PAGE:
— Antoine de Saint-Exupéry
admita, essa é a razão de querer este superpoder…
Media Art & Technology Program
University of California Santa Barbara, 2006
The compass and straight edge are the most basic tools of Euclidean geometry (often the first instuments of a high school math class). From these simple devices, a wide range of mathematical puzzles and problems arise. Geomgen explores the elemental aspects of lines, circles and proportion through generative systems. Like fractals, Geomgen relies on iteration and substitution to produce a huge range of output. However, most fractals such as th Mandelbrot Set or th Serpinski gasket rely on deterministic iterative functions. Geomgen employs simple set of rules in a probablistic way, occasionally deciding to bisect a circle, to subdivide a line, or connect two points with a line.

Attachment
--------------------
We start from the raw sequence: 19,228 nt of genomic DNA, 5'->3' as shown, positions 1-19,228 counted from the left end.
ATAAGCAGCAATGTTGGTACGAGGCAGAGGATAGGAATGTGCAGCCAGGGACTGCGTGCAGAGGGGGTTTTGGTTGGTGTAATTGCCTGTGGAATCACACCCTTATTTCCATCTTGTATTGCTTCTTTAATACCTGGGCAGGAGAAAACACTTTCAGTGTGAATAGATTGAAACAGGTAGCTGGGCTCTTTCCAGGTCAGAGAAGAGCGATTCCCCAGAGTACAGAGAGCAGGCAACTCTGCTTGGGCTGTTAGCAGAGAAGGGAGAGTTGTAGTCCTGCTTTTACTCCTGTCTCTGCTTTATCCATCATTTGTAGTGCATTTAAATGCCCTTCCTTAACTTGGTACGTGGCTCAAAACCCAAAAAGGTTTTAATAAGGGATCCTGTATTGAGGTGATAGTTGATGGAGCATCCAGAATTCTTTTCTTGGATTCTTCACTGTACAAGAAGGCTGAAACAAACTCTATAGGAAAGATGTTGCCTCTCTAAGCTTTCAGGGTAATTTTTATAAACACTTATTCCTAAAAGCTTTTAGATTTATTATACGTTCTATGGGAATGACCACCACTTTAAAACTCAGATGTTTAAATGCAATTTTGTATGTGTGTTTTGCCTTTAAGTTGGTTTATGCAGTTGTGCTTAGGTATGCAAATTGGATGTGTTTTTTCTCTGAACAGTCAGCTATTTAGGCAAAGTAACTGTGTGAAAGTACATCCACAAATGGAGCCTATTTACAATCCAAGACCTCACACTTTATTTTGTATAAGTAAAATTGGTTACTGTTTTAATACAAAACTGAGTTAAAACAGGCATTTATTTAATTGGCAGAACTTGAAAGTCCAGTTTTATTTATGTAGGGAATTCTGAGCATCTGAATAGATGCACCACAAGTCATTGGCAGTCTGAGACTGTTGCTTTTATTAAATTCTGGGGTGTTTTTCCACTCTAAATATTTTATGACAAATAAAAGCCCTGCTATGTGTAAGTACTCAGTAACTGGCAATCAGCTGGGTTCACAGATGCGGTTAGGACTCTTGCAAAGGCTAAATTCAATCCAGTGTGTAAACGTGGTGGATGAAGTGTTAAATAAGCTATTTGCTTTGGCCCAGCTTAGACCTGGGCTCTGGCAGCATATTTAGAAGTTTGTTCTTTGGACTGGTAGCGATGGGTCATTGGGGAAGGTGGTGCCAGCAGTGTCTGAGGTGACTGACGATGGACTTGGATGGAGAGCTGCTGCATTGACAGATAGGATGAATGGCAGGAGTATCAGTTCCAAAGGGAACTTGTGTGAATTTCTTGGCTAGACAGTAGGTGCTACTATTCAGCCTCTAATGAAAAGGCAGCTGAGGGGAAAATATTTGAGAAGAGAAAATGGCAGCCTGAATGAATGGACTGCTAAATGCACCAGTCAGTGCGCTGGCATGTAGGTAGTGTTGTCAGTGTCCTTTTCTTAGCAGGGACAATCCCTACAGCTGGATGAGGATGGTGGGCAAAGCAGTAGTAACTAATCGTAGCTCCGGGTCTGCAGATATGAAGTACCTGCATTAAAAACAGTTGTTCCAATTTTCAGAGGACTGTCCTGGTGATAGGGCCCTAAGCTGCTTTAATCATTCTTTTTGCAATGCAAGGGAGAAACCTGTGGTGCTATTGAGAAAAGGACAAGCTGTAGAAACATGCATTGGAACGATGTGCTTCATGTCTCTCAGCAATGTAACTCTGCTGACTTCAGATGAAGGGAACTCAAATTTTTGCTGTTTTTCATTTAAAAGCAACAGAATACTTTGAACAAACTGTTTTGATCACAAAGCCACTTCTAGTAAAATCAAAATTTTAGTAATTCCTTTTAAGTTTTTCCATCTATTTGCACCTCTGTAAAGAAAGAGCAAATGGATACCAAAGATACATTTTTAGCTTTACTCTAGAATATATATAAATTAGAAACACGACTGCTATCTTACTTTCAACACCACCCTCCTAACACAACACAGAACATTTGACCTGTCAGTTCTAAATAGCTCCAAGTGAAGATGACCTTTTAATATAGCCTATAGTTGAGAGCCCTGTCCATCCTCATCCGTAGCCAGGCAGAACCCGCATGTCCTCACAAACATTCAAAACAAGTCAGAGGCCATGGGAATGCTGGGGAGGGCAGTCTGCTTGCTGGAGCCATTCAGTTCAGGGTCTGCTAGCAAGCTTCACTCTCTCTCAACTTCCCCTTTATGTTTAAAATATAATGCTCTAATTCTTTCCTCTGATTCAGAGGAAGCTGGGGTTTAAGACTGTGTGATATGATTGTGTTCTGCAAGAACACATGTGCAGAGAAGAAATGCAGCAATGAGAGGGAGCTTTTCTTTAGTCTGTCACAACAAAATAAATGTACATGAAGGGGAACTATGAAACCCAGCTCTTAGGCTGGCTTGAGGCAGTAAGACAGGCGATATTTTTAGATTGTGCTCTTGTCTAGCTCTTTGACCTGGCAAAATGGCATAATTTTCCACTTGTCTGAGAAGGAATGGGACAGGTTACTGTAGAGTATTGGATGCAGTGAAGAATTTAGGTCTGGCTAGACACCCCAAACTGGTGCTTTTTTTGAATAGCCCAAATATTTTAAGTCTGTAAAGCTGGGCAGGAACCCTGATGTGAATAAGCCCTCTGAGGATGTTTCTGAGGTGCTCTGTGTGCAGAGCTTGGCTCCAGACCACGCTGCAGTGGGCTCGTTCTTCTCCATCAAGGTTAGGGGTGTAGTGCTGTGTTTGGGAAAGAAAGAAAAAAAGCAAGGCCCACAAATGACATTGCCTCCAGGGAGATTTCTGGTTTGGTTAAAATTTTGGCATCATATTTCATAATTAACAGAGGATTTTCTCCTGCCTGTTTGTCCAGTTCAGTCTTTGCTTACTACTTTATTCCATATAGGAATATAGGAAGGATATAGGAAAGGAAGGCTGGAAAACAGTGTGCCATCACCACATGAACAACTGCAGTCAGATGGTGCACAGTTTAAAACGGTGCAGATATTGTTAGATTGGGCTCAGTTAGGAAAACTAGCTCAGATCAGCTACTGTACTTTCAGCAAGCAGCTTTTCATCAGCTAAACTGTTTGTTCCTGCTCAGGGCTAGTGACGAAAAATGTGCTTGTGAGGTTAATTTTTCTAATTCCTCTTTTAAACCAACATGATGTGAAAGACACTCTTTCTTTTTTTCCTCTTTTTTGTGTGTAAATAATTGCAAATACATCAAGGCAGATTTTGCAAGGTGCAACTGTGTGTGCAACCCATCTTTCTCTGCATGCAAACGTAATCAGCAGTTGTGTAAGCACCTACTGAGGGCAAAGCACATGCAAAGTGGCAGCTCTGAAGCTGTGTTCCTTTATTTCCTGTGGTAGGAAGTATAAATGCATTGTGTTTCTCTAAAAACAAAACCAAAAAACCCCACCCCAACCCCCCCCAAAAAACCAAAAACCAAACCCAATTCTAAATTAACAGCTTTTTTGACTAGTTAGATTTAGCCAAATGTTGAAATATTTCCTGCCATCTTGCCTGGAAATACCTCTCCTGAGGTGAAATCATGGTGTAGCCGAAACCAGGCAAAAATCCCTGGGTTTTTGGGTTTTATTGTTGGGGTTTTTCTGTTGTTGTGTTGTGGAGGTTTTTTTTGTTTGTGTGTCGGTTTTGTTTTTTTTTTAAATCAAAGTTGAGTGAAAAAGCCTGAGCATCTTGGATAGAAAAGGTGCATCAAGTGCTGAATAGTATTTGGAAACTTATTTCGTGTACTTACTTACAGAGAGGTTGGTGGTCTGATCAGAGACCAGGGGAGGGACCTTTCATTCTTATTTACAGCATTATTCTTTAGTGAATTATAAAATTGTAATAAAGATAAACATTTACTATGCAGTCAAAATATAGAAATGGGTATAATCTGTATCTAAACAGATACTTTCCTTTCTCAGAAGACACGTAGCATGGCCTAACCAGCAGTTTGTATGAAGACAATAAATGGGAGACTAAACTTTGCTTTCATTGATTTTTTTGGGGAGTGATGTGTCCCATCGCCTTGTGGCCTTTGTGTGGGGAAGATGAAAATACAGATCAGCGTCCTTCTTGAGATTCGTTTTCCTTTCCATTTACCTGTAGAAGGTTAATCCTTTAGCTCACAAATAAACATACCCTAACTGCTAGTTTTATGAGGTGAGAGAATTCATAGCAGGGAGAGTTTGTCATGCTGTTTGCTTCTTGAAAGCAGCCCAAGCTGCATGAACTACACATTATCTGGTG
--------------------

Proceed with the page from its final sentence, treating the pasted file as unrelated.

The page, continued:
Geomgen creates recursive, yet unpredictable, images of basic Eucliean geometry. By selecting both irrational proportions, and also pleasing ones such as the Golden mean, Geomgen produces images which are both in or out of balance. Due to its probablistic nature, the output often contains structure at multiple scales.